Sickle Cell Anemia Genetic research project

Sickle Cell Anemia- This is where red blood cells don’t form properly. Instead of being a healthy round shape, they are like a shriveled up half moon. This results in lack of blood flow. Thus, there is a lack of oxygen in the body.

This gene mutation happens in HBB and affects the protein that this gene is responsible for making. This protein is Hemoglobin Subunit Beta.

healthy blood cell vs. sickle red blood cell

Discovery- Regarding medical journals, Sickle Cell Anemia, often abbreviated SCD, was discovered in 1910. Two patients visited a cardiologist named Dr. James B. Herrick with symptoms of anemia. Uninterested, Herrick referred these patients to Dr. Ernest Irons who discovered the sickle cell shape of the red bloods cells in the two patients. Now interested again, Dr. Herrick published a paper on the findings, but regarding tribal history, SCD has been known in African tribes for over 5,000 years. Similar symptoms in tribal members matchup with known symptoms today of the disease.

Incidence rate: US- 1 in 1000 people ; World- 1 in 10000

Races more affected: Anyone of African descent has much higher chances of getting SCD. 1 out of 365 African-American babies are born with the disease. It started as a resistance to Malaria in African tribes.

Symptoms: Sickle Cell Anemia branches off from just normal anemia in many ways. Like patients with anemia, SCD patients also experience fatigue but also endure episodes of pain, hands and feet that swell, infections, abnormal growth patterns, and vision problems. Since there is a lack of oxygen in SCD patients, they will most likely their experience episodic pain in their bones, abdomen, joints, and chest.

A simple blood test to check for the mutated hemoglobin, hemoglobin S, can get many who suffer this disease diagnosed very early in their lifetime, and in the United States, the mandatory blood test can diagnose this at birth. Also, new advances in medicine allow for testing before the birth of the baby. By taking a sample of the baby’s amniotic fluid, SCD can be diagnosed before the child is even born.

One treatment is to have a blood transfusion. Since this is not a cure, medications and supplements could be given to a patient to help manage symptoms. Like always, science is always changing and coming up with new cutting edge cures for diseases. Other experimental treatments include: a drug to increase hemoglobin in a fetus, gene therapy, and inhalation of nitric oxide. One of the best treatments, though, is hydroxyurea.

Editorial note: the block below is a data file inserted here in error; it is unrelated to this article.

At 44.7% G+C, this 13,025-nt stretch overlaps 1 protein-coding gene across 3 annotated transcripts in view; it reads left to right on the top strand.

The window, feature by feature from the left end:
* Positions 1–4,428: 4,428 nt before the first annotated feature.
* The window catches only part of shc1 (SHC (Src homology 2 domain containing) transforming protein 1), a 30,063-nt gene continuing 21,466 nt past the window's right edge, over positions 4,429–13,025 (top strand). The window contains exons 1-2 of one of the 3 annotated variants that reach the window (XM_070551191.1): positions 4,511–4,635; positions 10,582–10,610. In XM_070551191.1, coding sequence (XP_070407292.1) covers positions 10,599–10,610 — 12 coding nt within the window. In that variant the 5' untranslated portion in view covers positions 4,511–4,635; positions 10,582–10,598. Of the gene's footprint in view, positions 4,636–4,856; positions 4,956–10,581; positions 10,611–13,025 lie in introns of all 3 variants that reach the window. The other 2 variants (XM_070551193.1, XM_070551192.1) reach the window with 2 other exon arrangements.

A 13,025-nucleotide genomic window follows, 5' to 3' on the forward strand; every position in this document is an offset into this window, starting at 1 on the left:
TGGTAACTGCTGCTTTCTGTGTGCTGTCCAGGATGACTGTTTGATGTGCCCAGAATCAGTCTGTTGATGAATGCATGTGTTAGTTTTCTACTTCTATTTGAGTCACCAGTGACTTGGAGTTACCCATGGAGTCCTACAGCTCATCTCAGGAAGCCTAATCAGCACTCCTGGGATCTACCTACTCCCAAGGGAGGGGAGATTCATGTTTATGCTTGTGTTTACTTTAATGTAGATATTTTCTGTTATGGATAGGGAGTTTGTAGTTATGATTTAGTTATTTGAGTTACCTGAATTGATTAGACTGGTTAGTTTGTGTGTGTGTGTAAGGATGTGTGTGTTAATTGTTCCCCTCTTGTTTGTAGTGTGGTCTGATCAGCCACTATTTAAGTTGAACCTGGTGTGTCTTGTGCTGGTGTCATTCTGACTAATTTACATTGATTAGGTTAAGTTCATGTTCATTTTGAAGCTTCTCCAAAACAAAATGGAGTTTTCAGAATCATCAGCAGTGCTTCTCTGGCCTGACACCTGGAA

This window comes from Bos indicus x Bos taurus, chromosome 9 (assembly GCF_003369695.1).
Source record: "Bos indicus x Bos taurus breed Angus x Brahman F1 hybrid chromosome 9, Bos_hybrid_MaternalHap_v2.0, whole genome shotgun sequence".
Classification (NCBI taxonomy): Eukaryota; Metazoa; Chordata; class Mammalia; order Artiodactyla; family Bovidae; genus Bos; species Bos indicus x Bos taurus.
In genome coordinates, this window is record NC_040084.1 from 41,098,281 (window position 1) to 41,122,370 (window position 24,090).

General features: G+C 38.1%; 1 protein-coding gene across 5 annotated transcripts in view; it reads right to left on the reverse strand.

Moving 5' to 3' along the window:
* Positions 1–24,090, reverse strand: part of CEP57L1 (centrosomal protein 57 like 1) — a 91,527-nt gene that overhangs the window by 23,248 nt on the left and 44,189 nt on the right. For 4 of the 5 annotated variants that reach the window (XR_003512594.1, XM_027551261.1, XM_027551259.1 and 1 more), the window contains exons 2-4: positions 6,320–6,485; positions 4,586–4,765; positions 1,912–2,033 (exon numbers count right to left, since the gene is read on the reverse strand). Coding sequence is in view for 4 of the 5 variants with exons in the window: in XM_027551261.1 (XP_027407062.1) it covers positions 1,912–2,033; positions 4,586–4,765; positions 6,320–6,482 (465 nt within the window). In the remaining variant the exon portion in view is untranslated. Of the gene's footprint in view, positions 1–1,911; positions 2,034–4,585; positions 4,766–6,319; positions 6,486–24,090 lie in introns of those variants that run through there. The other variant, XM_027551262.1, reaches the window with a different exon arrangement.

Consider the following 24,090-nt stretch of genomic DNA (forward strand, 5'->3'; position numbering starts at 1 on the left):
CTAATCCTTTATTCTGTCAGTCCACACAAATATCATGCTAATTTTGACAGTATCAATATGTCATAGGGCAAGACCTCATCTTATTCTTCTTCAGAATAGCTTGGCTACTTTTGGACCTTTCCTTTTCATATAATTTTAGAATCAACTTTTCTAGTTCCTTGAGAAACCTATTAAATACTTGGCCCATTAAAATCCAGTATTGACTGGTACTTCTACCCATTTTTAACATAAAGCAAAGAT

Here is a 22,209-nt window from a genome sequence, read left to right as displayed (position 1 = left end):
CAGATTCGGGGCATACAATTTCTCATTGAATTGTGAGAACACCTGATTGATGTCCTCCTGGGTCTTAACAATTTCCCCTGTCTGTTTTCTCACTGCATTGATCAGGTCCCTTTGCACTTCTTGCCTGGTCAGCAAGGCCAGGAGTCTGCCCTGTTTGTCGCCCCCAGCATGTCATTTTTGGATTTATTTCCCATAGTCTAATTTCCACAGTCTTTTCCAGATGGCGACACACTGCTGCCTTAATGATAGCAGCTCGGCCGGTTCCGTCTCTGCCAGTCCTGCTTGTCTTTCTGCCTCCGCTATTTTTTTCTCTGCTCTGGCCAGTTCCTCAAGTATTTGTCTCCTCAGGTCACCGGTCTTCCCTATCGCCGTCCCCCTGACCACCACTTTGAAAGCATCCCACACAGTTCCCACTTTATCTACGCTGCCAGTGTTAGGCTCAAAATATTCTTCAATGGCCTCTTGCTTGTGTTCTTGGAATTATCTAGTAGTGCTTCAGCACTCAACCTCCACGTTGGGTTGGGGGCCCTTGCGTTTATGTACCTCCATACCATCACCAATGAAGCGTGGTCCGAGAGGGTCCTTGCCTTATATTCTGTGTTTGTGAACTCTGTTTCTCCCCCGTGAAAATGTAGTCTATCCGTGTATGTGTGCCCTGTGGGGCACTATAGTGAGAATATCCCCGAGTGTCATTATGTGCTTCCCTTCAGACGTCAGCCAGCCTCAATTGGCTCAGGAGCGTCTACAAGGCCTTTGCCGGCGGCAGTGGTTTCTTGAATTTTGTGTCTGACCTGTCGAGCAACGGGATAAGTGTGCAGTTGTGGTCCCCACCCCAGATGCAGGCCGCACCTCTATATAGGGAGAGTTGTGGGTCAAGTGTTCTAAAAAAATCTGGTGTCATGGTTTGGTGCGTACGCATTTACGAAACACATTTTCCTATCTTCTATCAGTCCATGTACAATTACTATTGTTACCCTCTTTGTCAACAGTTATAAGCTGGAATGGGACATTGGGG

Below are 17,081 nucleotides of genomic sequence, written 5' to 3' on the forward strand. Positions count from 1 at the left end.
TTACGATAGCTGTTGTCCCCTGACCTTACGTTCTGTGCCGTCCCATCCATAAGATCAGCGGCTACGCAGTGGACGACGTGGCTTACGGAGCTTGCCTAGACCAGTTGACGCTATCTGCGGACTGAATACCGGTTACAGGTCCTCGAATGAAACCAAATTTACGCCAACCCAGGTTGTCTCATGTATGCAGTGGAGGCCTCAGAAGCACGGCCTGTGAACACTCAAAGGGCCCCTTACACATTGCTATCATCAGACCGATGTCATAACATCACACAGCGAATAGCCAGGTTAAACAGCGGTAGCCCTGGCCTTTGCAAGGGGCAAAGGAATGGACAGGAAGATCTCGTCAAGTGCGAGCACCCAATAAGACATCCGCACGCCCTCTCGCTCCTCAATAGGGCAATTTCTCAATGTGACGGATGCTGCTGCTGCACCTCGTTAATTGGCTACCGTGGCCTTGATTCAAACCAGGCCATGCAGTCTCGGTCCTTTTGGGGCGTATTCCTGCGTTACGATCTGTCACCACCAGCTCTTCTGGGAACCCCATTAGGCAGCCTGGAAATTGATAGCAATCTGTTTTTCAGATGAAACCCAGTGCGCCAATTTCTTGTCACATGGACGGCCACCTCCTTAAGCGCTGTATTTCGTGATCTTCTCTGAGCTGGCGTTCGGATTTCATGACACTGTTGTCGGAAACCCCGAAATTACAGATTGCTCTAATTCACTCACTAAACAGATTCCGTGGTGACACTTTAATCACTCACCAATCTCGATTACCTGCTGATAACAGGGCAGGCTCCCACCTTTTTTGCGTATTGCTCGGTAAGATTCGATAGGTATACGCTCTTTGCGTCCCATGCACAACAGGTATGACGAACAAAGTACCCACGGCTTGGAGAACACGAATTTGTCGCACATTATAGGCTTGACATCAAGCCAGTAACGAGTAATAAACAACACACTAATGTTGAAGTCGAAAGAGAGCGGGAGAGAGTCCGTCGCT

Prognosis: While women are usually living longer, the lifespan has reached over 50 years with new advances in the disease. Though, life is shortened and very painful at times due to lack of oxygen in the body. Also, you have to be very careful of complications like infection.

Sickle cell anemia is an autosomal recessive pattern

Research: Like I said earlier, bone marrow transplants seem to be the most researched cure for SCD. The stages are very early. Also, other research claims arginine supplements might increase nitric oxide in SCD patients potentially being a drug treatment. Other trials include stem cell research. Overall, many organizations work very hard to find a cure. NHLBI has spent over 1 billion dollars working towards a cure.

Works Cited

"Disease & Mutation: Sickle Cell." DNA Learning Center, Cold Spring Harbor Laboratory, www.dnalc.org. Accessed 3 Feb. 2017.

Galacteros, Frédéric. "Sickle Cell Anemia." Orphanet, 2017, www.orpha.net. Accessed 3 Feb. 2017.

"HBB hemoglobin subunit beta [ Homo sapiens (human) ]." NCBI, U.S. National Library of Medicine, 2017, www.ncbi.nlm.gov. Accessed 4 Feb. 2017.

"Hydroxyurea Treatment for Sickle Cell." YouTube, uploaded by Maya Ghorpade, 2015, www.youtube.com. Accessed 5 Feb. 2017.

Mayo Clinic Staff. "Sickle Cell Anemia." Mayo Clinic, 2017, www.mayoclinic.org. Accessed 4 Feb. 2017.

"Sickle Cell Anemia." Medical Assessment, 2017, medicalassessmentonline.com/. Accessed 3 Feb. 2017.

"Sickle Cell Disease." Center for Disease Control and Prevention, U.S. Department of Health and Human Services, 2016, www.cdc.gov. Accessed 5 Feb. 2017.

"Sickle Cell Disease." Genetics Home Reference, U.S. Department of Health and Human Services, 2017, ghr.nlm.nih.gov. Accessed 3 Feb. 2017.

"Sickle Cell Disease." University of Maryland Medical Center, 2017, umm.edu. Accessed 4 Feb. 2017.

"Sickle cell disease – RBC morphology." Blood Hubs, American Society of Hematology, 2012, sicklecelldisease.bloodjournal.org/. Accessed 3 Feb. 2017.

"Sickle Cell Disease Research and Care." National Heart, Lung, and Blood Institute, U.S. Department of Health and Human Services, 2014, www.nhlbi.nih.gov. Accessed 4 Feb. 2017.

Winter, William P. "A Brief History of Sickle Cell Disease." A Brief History of Sickle Cell Disease, Howard University, www.sicklecell.howard.edu. Accessed 2 Feb. 2017.

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